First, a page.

Transformational Leaders Coach for Better Employee Performance

Beth Miller |

business-coaching

Business leaders can have many titles. But excelling at one role is a highly-effective way to bring about better performance in your employees: the role of a coach.

Coaching is about bringing a person from where they are to where they want to be; it is about transformation. Transformational leadership is a specific type of leadership that is becoming more popular today.

Transformational leaders create a lasting, positive impression on people and improve the companies they work for. And employees are more satisfied and productive under them. What leaders do is to work with employees to improve specific work behaviors and skills, and in the process, they become better themselves.

Are you a leader who wants to see better results from those you lead? What are some things you should do? Follow these coaching tips that have helped many of the leaders I work with.

10 techniques to coach employees to improved performance

  1. Foster an ongoing dialogue between yourself and the employee(s). You want to be in touch with the person or people you are coaching. The dialogue must be two-way and continuous.
  2. Collaborate with the person you are coaching. Work together to identify problem areas, to set standards and to develop a performance improvement plan.
  3. Set up and follow a plan with the person or team you are coaching. Have a plan of action about what specifically needs to improve or change.
  4. Share resources with them to help them become more successful in their work. Send them emails, or articles, you think they might find useful. Give them books and talk about what they think about what you share with them.
  5. Celebrate success. Recognition is the best motivator and will show the employee that they are valued and doing something right. Find the person’s strengths and highlight them.
  6. Acknowledge problems and concerns. Talk with employees about any problems or concerns you, or they, may have.
  7. Listen actively. Try to be attentive, summarize their thoughts and give your feedback to what employees have to say.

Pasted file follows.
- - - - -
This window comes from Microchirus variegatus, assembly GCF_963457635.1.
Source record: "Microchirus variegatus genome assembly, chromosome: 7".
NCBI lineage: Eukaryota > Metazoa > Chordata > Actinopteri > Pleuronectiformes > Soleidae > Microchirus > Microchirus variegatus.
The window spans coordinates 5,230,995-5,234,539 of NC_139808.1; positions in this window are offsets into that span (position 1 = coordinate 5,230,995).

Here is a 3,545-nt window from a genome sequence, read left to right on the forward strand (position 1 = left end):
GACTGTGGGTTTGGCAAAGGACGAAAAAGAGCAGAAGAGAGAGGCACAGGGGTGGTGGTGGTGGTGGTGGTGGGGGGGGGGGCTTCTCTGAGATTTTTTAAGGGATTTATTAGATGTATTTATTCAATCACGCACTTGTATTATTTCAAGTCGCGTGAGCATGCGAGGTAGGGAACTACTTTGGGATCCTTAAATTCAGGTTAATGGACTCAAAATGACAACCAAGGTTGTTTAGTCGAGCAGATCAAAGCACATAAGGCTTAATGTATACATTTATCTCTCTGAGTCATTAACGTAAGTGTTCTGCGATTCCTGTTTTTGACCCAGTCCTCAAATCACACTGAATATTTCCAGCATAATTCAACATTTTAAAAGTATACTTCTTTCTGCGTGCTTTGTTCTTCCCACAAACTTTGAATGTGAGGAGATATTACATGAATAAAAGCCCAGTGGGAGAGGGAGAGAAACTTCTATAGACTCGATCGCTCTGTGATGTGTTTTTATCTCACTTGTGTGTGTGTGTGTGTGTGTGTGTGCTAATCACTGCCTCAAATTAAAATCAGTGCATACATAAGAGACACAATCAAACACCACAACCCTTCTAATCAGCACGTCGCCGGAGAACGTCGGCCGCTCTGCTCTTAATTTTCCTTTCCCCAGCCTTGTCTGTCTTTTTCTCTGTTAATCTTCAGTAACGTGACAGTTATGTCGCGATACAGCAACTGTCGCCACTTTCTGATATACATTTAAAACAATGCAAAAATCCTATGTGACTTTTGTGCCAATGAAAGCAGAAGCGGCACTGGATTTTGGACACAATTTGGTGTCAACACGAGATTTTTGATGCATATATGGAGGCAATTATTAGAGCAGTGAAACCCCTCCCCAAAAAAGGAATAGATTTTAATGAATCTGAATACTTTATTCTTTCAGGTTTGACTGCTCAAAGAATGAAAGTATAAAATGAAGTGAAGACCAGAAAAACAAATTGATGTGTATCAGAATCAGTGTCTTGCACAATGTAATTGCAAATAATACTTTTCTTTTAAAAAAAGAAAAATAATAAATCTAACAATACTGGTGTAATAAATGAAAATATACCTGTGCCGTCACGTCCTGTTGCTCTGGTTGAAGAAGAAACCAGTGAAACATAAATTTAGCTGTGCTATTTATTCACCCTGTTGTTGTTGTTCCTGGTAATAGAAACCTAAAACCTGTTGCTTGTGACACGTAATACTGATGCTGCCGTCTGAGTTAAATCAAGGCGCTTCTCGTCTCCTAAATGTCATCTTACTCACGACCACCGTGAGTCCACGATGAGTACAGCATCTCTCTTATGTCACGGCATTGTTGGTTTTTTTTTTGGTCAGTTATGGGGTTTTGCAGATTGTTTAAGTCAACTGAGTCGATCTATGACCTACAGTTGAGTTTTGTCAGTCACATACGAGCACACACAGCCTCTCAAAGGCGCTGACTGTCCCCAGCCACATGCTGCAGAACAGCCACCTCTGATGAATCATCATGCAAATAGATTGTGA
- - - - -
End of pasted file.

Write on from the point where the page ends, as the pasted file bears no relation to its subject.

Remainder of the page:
8. Improve your questioning skills. Good coaches ask open-ended and non-threatening questions. The better the question, the higher likelihood of a great answer.
  9. Try to be objective and nonjudgmental. You want them to be comfortable and honest with you. Focus on behaviors and the impact they have, not the personality.
  10. Get people to think through their actions. Getting people to think things through can bring about personal insight and will help you understand them better.

Practice a behavioral approach to coaching

In his book, “Coaching for Improved Work Performance”, Ferdinand Fournies explains that focusing on an employee’s’ behavior is the key to correcting and improving performance. He says that leaders should focus on the behavior they want and reinforce that, rather than punishing the behavior they don’t want.

He also explains that telling someone something is not enough. A person must say AND do something that will make the other person receive their message. Asking the person questions is a way to do this.

He also gives a few more ways for leaders to improve the behaviors of their employees:

  • Let employees know what they are supposed to do.
  • Follow up with employees to maintain proper performance.
  • Create a feedback system.
  • Increase the amount of verbal reinforcement.

And finally…

Coaching is often a one-on-one process, but leaders can also set an example and coach an entire team. To do this, leaders must be available to everyone. They often come in the morning and talk to each employee and try to become a part of their group, rather than simply being someone who leads from the corner office. This kind of leadership is hard work, but the benefits are huge.

Have you experienced working with a transformational leader who has demonstrated great coaching skills? What else did they practice that made them transformational?

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Beth Miller

Beth Miller

Beth Armknecht Miller’s passion for learning, and dedication to helping others, are strands woven throughout her distinguished career, which continue to guide her work with Executive Velocity, a top talent and leadership development advisory firm. As a trusted executive consultant, Vistage Chair, and committed volunteer, Beth holds herself to a rigorous standard of excellence, and she encourages her clients to do the same when pursuing their goals.

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